Overall, Joyce Campbells’ of 19th Century technology makes me think “Damn! This person means it.” And so, by virtue of her effort, I’m forced to consider the sacred status of photography and of images in our culture. I’m invited to wonder whether such a religion of images is wise, or even interesting. I am encouraged to consider the chemically reactive nature of the artist’s craft and to think about its effect on the environment, then and especially – considering the poisons associated with contemporary, digital technology – now.
When Campbell pairs the Crown Coach series of images with Te Taniwha she reinforces my spiritual appreciation for the land, and for the land in the city. Campbell reminds us in her Taniwha series that the origins of her “ancient water deity precede (the) structures of atomization, quantification and exploitation that come from wedding capitalism to science in the form of technology.” The, or a spirit breaks through, and offers an “outside to capital structures.” (Quoting from an interview between Joyce Campbell and Pitzer Art Galleries Director/Curator Ciara Ennis, which is available in the gallery.) This act of breaking through correlates to the plants the artist photographed in Los Angeles. Nature – the primordial – the spiritual succeed in these challenged places.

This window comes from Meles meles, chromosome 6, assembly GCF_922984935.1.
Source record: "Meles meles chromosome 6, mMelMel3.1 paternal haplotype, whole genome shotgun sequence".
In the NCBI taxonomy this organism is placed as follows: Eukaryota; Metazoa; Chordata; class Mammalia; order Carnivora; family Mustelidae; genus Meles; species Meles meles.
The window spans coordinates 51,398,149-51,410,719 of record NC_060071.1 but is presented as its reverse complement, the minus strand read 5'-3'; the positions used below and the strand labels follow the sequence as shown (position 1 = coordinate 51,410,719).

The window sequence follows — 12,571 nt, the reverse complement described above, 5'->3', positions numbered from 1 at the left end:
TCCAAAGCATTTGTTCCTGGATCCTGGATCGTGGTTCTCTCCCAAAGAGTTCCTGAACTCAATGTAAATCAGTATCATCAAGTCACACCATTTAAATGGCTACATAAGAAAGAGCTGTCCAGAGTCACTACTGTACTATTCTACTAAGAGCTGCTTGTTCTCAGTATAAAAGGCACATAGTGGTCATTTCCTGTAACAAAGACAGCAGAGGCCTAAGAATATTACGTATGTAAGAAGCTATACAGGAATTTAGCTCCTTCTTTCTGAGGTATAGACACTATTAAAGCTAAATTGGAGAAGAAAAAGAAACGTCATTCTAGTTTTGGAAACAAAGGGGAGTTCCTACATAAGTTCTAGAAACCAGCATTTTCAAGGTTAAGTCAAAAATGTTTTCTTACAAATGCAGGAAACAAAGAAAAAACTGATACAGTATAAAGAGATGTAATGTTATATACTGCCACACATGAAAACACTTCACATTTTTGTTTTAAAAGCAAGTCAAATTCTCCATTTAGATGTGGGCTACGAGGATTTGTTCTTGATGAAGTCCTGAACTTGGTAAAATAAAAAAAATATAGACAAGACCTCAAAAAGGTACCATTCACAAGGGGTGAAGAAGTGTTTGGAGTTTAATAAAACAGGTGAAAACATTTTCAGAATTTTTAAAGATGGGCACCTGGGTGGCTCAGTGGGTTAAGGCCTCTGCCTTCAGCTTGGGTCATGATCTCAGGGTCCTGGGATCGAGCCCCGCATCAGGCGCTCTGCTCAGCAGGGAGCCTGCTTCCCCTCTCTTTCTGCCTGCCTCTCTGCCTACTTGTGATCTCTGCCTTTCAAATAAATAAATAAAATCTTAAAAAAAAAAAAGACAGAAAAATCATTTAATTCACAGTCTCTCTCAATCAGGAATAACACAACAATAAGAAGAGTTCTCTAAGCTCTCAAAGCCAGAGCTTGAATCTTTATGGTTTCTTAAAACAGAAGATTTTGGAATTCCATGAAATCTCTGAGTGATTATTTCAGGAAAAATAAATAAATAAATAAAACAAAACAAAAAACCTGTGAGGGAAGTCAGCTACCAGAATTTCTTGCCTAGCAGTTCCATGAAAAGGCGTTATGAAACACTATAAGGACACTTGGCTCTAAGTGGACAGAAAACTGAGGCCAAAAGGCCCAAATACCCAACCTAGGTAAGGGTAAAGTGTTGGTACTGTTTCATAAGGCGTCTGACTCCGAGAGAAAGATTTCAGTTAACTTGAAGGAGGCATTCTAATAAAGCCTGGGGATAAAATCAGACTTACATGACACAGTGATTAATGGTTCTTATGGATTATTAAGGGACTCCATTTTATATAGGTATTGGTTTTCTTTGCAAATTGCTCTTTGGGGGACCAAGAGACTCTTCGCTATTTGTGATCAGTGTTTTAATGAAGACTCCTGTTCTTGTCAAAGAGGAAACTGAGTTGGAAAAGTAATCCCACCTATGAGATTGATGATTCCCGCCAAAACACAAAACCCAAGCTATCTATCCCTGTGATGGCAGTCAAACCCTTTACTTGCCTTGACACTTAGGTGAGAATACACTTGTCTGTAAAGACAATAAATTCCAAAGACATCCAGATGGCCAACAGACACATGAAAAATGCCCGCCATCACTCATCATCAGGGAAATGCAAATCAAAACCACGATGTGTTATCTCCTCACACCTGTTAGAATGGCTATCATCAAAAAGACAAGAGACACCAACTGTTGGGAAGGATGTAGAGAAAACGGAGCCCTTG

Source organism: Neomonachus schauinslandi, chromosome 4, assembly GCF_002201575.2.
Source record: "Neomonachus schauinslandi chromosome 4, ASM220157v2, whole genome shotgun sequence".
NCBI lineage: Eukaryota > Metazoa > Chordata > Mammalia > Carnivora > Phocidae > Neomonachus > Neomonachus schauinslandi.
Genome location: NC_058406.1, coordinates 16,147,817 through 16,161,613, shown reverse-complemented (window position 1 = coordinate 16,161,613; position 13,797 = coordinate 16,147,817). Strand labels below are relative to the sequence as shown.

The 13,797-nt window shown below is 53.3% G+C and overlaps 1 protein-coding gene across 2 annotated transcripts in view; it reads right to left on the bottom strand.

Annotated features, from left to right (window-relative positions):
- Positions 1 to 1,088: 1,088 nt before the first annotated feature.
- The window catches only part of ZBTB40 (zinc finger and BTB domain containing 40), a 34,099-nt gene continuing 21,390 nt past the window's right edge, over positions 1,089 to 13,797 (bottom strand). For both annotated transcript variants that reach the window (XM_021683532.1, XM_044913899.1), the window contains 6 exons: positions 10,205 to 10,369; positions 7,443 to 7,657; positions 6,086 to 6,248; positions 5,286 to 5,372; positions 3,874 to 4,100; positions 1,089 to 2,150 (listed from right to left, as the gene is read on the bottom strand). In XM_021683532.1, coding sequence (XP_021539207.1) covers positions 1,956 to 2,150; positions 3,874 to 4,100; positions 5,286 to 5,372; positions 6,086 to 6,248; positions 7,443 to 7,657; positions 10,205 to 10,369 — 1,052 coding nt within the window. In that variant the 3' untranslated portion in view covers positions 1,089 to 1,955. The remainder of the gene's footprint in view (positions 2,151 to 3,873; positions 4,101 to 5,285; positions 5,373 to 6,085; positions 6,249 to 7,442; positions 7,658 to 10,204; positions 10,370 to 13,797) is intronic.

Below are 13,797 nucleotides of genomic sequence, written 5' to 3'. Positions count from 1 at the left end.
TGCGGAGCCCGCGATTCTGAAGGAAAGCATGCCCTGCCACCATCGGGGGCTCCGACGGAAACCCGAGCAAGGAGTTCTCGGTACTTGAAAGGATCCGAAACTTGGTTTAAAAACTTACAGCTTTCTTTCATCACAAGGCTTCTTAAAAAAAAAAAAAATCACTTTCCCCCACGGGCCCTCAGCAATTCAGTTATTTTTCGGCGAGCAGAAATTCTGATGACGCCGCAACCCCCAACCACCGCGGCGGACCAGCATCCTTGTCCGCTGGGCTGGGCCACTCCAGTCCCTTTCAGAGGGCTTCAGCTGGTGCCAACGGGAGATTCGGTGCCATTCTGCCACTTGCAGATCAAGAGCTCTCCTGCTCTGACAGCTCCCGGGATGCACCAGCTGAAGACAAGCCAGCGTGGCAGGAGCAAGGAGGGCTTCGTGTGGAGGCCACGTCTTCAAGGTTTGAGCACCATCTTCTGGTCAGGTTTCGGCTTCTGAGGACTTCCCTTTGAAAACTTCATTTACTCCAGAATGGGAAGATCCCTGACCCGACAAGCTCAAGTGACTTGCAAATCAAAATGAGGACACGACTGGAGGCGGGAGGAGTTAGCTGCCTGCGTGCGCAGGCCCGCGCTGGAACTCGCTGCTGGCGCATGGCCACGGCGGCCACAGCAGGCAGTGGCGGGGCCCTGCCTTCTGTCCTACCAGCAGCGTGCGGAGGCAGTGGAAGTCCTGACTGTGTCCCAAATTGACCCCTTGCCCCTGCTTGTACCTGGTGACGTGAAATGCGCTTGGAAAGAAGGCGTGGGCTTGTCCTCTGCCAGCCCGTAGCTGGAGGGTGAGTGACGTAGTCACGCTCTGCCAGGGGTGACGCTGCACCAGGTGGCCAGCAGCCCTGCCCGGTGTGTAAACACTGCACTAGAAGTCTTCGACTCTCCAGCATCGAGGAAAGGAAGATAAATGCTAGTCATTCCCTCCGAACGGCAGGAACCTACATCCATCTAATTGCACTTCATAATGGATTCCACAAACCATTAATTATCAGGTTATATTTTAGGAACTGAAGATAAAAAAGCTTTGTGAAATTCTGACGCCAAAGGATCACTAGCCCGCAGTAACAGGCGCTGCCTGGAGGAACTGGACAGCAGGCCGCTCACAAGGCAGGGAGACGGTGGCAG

“I don’t regard the primordial as having gone away, or as being truly in the past. Rather, modernity lies on top of it, smothering it, while it continues to break through.” (ibid.)
Campbell’s work tells me that technological civilization without spirit – or (using my terms) without faith – is irrational because we are of this world, and these spirits precede us in this place. I would add that these seemingly irrational, spiritual things accompany and inform our every act. I imagine that Campbell and I agree that we lose track of them at our peril.
The exhibition Joyce Campbell:Te Taniwha/Crown Coach is on view at Pitzer Art Galleries through December 7, 2012.